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Behavioral Change Campaigns in Public Health

6.18.19 | Colleen Madden

Advertising and media campaigns can convince you to buy a product, follow a brand on social media, or engender a favorable opinion of a company or organization. For public health marketers, advertising and paid media campaigns serve a higher purpose: they work as a catalyst for behavior change that can influence the health of a population, change social norms around lifestyle choices, and prevent entire generations from adopting unhealthy habits.

 Paid media is an integral part of any behavioral change strategy. Effective paid media strategies engage with the target audience in a way that educates, motivates, shifts perceptions, changes intentions, and eventually transforms behavior.

 At Inline Media, we have been honored to work on behavioral change campaigns that have produced positive health outcomes for a number of different clients. For over two decades, we have collaborated with state agencies and nonprofit partners to incite social change on the issues of tobacco, obesity, and diabetes. In that time, we have learned that positive outcomes result from disseminating the right message to the right person in the right place at the right time.

 ·         Right Message: the path to behavior change is a process. Anyone who has tried to change his or her own behavior can relate that this is no small ask. When we ask someone to throw old habits out the window and make positive changes to their life, we need to understand their motivations. Why do they make the choices they do? How we can persuade them to change course? It is a progression, from awareness of social norms, to shifting perceptions and intentions, to eventually changing behavior. The messaging that is delivered must coincide with the points in this journey: from shocking to factual and informative to aspirational. And to incite behavioral change, the call to action must be clear and actionable.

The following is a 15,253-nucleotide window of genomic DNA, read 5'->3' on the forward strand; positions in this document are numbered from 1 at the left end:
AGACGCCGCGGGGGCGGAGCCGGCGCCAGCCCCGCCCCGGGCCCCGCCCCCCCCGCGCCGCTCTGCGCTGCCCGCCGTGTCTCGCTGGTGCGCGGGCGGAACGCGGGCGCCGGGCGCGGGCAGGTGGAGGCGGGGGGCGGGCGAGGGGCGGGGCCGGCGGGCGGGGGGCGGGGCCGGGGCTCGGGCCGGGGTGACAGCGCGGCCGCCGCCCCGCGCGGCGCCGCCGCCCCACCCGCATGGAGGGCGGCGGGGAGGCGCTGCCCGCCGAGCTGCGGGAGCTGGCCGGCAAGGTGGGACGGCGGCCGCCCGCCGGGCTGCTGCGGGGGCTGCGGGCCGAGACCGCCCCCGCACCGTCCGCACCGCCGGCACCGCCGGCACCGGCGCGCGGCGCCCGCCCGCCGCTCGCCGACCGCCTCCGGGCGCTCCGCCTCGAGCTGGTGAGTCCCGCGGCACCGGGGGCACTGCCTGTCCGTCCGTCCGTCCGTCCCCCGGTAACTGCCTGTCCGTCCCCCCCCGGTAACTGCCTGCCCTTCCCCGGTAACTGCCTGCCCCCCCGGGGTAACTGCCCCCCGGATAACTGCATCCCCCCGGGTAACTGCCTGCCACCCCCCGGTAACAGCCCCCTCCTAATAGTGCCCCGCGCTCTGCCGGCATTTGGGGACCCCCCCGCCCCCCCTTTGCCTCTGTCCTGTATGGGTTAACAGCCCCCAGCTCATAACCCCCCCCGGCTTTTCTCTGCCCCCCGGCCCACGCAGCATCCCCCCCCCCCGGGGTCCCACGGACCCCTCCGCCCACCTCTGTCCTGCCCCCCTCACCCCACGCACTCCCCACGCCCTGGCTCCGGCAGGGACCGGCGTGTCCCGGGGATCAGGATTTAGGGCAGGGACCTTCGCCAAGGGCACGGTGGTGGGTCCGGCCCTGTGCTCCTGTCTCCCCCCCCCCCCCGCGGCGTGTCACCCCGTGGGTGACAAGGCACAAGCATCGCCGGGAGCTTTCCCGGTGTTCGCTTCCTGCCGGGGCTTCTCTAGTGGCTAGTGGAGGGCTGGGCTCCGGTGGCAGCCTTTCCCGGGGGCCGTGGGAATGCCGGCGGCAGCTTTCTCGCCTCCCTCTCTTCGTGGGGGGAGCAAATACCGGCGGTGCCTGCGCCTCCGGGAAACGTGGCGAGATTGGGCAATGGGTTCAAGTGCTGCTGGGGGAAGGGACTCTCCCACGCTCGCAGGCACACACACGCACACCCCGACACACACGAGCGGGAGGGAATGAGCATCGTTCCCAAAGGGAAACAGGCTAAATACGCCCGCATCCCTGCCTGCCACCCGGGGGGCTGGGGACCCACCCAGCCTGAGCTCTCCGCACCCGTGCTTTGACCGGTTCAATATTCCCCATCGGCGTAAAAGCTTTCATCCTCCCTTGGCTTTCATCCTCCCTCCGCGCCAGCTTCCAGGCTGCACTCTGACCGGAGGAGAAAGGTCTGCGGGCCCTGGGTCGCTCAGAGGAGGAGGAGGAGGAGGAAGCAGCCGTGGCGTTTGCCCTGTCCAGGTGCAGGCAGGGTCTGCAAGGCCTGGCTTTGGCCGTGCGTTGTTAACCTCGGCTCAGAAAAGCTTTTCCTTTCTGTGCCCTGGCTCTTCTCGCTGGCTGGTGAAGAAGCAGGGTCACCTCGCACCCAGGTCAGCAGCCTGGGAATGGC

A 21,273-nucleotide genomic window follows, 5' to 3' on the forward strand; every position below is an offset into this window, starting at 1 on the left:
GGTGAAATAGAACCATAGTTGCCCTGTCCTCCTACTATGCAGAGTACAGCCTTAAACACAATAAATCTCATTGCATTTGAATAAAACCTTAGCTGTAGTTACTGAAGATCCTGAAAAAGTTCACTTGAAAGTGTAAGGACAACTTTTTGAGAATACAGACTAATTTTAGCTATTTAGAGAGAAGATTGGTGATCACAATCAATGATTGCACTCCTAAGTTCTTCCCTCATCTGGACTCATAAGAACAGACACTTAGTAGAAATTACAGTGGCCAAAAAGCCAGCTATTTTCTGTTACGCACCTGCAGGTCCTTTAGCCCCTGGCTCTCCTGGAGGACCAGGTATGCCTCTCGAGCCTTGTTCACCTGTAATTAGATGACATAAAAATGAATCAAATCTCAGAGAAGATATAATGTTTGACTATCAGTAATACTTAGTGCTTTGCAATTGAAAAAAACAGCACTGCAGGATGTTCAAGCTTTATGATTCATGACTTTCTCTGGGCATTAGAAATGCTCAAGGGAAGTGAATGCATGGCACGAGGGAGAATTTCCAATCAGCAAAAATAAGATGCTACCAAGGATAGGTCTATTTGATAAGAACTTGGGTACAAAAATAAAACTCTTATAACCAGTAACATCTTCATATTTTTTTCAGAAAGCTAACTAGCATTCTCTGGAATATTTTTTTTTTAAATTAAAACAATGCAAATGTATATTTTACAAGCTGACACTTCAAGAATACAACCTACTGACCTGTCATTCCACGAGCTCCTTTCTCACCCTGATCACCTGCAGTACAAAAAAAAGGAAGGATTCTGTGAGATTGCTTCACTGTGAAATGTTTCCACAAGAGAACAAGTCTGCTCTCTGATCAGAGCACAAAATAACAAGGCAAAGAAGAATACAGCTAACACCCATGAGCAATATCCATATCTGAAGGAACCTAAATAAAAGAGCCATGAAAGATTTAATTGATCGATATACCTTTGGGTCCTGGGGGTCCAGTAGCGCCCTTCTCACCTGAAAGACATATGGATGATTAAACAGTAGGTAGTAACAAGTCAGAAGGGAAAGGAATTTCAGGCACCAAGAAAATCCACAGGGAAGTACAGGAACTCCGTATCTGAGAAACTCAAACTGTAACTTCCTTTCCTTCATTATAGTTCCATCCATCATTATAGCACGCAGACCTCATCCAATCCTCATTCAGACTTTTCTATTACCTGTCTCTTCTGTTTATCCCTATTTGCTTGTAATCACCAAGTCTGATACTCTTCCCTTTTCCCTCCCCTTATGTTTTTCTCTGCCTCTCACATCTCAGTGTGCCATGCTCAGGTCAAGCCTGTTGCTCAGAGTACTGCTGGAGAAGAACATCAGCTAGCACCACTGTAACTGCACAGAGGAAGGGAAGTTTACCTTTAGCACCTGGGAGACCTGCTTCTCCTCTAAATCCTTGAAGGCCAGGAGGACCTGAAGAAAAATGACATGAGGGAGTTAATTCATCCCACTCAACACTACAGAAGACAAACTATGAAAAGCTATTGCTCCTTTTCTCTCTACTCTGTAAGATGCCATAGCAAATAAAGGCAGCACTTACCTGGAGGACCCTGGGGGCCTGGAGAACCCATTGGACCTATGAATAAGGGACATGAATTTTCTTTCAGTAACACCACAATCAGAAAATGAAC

·         Right Person: defining your audience is everything. It is a pretty simple question: who are we trying to reach? By tapping into our research on media consumption, lifestyle and psychographics, we identify key demographic and behavioral characteristics of priority populations to efficiently reach our audience.

 ·         Right Place and Time: media must be served in relevant context at opportune times. We stay on top of changes in the industry to capitalize on innovative targeting opportunities that help move the target audience along the path to behavior change. We negotiate meaningful media buys and added value to engage audiences and extend campaigns.

 Finally, behavior change marketing isn’t measured through a sale or social follower. In order to truly gauge the effect of media campaigns on changing attitudes and behaviors, a robust evaluation must be formulated at the ground level. Successful evaluations are ongoing collaborative efforts that measure longitudinal outcomes. Whether we are trying to motivate someone to choose water over soda, exercise for 150 minutes a week, or prevent a teen from vaping, we relentlessly measure behaviors to gauge the success of marketing efforts.

Kevin Stoll